March 4, 2019 at 9:15 am #5803MaryroseKeymaster@maryrose-seracgmail-com
I won’t describe what I look like. Whatever you’re thinking, it’s probably worse.
August Pullman was born with a facial difference that, up until now, has prevented him from going to a mainstream school. Starting 5th grade at Beecher Prep, he wants nothing more than to be treated as an ordinary kid—but his new classmates can’t get past Auggie’s extraordinary face. WONDER, now a #1 New York Times bestseller and included on the Texas Bluebonnet Award master list, begins from Auggie’s point of view, but soon switches to include his classmates, his sister, her boyfriend, and others. These perspectives converge in a portrait of one community’s struggle with empathy, compassion, and acceptance.
“Wonder is the best kids’ book of the year,” said Emily Bazelon, senior editor at Slate.com and author of Sticks and Stones: Defeating the Culture of Bullying and Rediscovering the Power of Character and Empathy. In a world where bullying among young people is an epidemic, this is a refreshing new narrative full of heart and hope. R.J. Palacio has called her debut novel “a meditation on kindness” —indeed, every reader will come away with a greater appreciation for the simple courage of friendship. Auggie is a hero to root for, a diamond in the rough who proves that you can’t blend in when you were born to stand out.March 4, 2019 at 2:46 pm #5804AbsParticipant@abs
Oooo, I loved this book years ago. I’ll def do a re-read. Great choice!March 11, 2019 at 10:14 am #5808MaryroseKeymaster@maryrose-seracgmail-com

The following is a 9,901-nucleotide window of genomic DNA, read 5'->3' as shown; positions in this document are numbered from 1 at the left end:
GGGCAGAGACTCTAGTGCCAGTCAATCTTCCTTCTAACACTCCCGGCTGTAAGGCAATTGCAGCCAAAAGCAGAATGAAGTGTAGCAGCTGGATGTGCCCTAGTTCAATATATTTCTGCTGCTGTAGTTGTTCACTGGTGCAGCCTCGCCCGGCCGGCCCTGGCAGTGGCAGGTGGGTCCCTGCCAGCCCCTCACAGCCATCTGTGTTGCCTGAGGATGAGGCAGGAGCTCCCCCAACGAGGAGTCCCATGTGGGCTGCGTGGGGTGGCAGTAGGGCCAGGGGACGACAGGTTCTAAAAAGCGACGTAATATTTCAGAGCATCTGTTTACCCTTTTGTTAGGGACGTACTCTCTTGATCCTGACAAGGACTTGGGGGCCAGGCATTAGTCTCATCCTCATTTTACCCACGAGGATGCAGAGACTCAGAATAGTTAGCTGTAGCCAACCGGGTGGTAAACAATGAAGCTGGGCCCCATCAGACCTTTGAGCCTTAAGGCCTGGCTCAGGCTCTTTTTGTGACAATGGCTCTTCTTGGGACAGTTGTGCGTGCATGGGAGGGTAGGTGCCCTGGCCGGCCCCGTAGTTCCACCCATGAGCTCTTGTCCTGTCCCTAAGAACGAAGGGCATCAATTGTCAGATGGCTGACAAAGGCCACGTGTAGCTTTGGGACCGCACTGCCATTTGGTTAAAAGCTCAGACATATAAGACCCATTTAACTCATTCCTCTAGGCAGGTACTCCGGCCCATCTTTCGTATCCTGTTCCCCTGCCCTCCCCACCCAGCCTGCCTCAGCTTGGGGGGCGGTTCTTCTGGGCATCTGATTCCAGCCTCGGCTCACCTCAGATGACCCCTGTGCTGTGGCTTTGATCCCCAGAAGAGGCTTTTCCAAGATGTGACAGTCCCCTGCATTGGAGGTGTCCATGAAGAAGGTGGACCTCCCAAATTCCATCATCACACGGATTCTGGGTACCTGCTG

Finished this up the other day and really enjoyed it. I liked the different perspectives of the story. The school culture is so hard with peer pressure, growing up, maturing and trying to maneuver through it all. My kids are still really young but you can already see how a kid’s life at home shapes how they think and behave in a social environment. Even in first grade, Malia is learning how to maneuver through the “mean girls” & I’m having more conversations with other parents to help them work through conflicts. I shudder to think about what all that is like as they get older.
I really liked the different viewpoints. I found Miranda’s the most interesting. I’m glad that despite her behavior being fed by insecurities, she let kindness bring her back. I don’t know how often that happens in real life, but I like to think it happens more often than not.
Jack’s was really interesting too. It’s easy to just go with the flow and stay under the radar when people are gossiping. To turn your back on what’s safe to do what’s right? Much harder to do. It’s okay to have a few good friends than to run with the popular crowd.
What was sad for me was when Via’s grandmother told her that she was her favorite because August had “many angels” looking out for him. Such an important thing for her to hear. I have 2 very healthy kids and I struggle with finding balance for each of them. Malia soaks up so much of my time and sweet Max, I’m trying to make sure he gets just as much attention. To have a child who needs attention medically, socially, emotionally, etc, it’s easy to let the “normal” child fend for herself. I imagine it’s much like families dealing with children with cancer.
- You must be logged in to reply to this topic.